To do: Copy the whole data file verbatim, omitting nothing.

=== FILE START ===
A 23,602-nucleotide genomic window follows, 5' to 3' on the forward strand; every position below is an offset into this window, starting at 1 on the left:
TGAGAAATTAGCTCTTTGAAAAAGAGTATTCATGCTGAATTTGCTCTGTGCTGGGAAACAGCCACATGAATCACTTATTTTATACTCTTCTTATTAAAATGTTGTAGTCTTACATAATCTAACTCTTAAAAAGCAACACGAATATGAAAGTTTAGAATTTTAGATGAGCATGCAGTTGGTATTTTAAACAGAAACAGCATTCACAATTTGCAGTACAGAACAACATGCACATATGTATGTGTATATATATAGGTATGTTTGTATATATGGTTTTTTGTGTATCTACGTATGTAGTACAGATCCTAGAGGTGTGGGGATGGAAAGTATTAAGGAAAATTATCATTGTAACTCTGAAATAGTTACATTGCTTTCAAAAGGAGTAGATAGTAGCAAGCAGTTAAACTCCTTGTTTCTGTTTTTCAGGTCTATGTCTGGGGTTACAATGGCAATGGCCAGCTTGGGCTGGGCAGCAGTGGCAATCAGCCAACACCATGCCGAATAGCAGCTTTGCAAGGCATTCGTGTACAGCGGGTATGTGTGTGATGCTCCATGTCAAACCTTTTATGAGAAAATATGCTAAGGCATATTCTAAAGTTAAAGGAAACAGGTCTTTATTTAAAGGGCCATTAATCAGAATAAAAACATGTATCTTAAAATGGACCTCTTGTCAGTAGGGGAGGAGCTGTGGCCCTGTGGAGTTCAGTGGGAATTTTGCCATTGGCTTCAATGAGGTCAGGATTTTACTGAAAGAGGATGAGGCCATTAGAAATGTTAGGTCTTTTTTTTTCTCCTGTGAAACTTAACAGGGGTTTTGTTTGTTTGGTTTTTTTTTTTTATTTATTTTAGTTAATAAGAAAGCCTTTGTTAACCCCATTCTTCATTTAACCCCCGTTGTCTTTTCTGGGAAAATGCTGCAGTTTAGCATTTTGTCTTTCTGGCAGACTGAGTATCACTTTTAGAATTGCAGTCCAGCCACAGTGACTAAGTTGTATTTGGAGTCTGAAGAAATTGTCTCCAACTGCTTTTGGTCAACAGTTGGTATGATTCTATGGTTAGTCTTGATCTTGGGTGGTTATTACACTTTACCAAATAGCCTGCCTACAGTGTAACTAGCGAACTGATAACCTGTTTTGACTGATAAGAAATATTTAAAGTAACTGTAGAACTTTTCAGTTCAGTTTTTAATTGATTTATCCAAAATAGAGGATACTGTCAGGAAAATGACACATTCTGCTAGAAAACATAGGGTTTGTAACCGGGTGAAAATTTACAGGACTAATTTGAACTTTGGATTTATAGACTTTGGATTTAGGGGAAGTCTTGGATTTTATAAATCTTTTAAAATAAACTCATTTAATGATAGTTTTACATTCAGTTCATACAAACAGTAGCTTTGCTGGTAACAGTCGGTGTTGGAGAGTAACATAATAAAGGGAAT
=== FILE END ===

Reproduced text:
A 23,602-nucleotide genomic window follows, 5' to 3' on the forward strand; every position below is an offset into this window, starting at 1 on the left:
TGAGAAATTAGCTCTTTGAAAAAGAGTATTCATGCTGAATTTGCTCTGTGCTGGGAAACAGCCACATGAATCACTTATTTTATACTCTTCTTATTAAAATGTTGTAGTCTTACATAATCTAACTCTTAAAAAGCAACACGAATATGAAAGTTTAGAATTTTAGATGAGCATGCAGTTGGTATTTTAAACAGAAACAGCATTCACAATTTGCAGTACAGAACAACATGCACATATGTATGTGTATATATATAGGTATGTTTGTATATATGGTTTTTTGTGTATCTACGTATGTAGTACAGATCCTAGAGGTGTGGGGATGGAAAGTATTAAGGAAAATTATCATTGTAACTCTGAAATAGTTACATTGCTTTCAAAAGGAGTAGATAGTAGCAAGCAGTTAAACTCCTTGTTTCTGTTTTTCAGGTCTATGTCTGGGGTTACAATGGCAATGGCCAGCTTGGGCTGGGCAGCAGTGGCAATCAGCCAACACCATGCCGAATAGCAGCTTTGCAAGGCATTCGTGTACAGCGGGTATGTGTGTGATGCTCCATGTCAAACCTTTTATGAGAAAATATGCTAAGGCATATTCTAAAGTTAAAGGAAACAGGTCTTTATTTAAAGGGCCATTAATCAGAATAAAAACATGTATCTTAAAATGGACCTCTTGTCAGTAGGGGAGGAGCTGTGGCCCTGTGGAGTTCAGTGGGAATTTTGCCATTGGCTTCAATGAGGTCAGGATTTTACTGAAAGAGGATGAGGCCATTAGAAATGTTAGGTCTTTTTTTTTCTCCTGTGAAACTTAACAGGGGTTTTGTTTGTTTGGTTTTTTTTTTTTATTTATTTTAGTTAATAAGAAAGCCTTTGTTAACCCCATTCTTCATTTAACCCCCGTTGTCTTTTCTGGGAAAATGCTGCAGTTTAGCATTTTGTCTTTCTGGCAGACTGAGTATCACTTTTAGAATTGCAGTCCAGCCACAGTGACTAAGTTGTATTTGGAGTCTGAAGAAATTGTCTCCAACTGCTTTTGGTCAACAGTTGGTATGATTCTATGGTTAGTCTTGATCTTGGGTGGTTATTACACTTTACCAAATAGCCTGCCTACAGTGTAACTAGCGAACTGATAACCTGTTTTGACTGATAAGAAATATTTAAAGTAACTGTAGAACTTTTCAGTTCAGTTTTTAATTGATTTATCCAAAATAGAGGATACTGTCAGGAAAATGACACATTCTGCTAGAAAACATAGGGTTTGTAACCGGGTGAAAATTTACAGGACTAATTTGAACTTTGGATTTATAGACTTTGGATTTAGGGGAAGTCTTGGATTTTATAAATCTTTTAAAATAAACTCATTTAATGATAGTTTTACATTCAGTTCATACAAACAGTAGCTTTGCTGGTAACAGTCGGTGTTGGAGAGTAACATAATAAAGGGAAT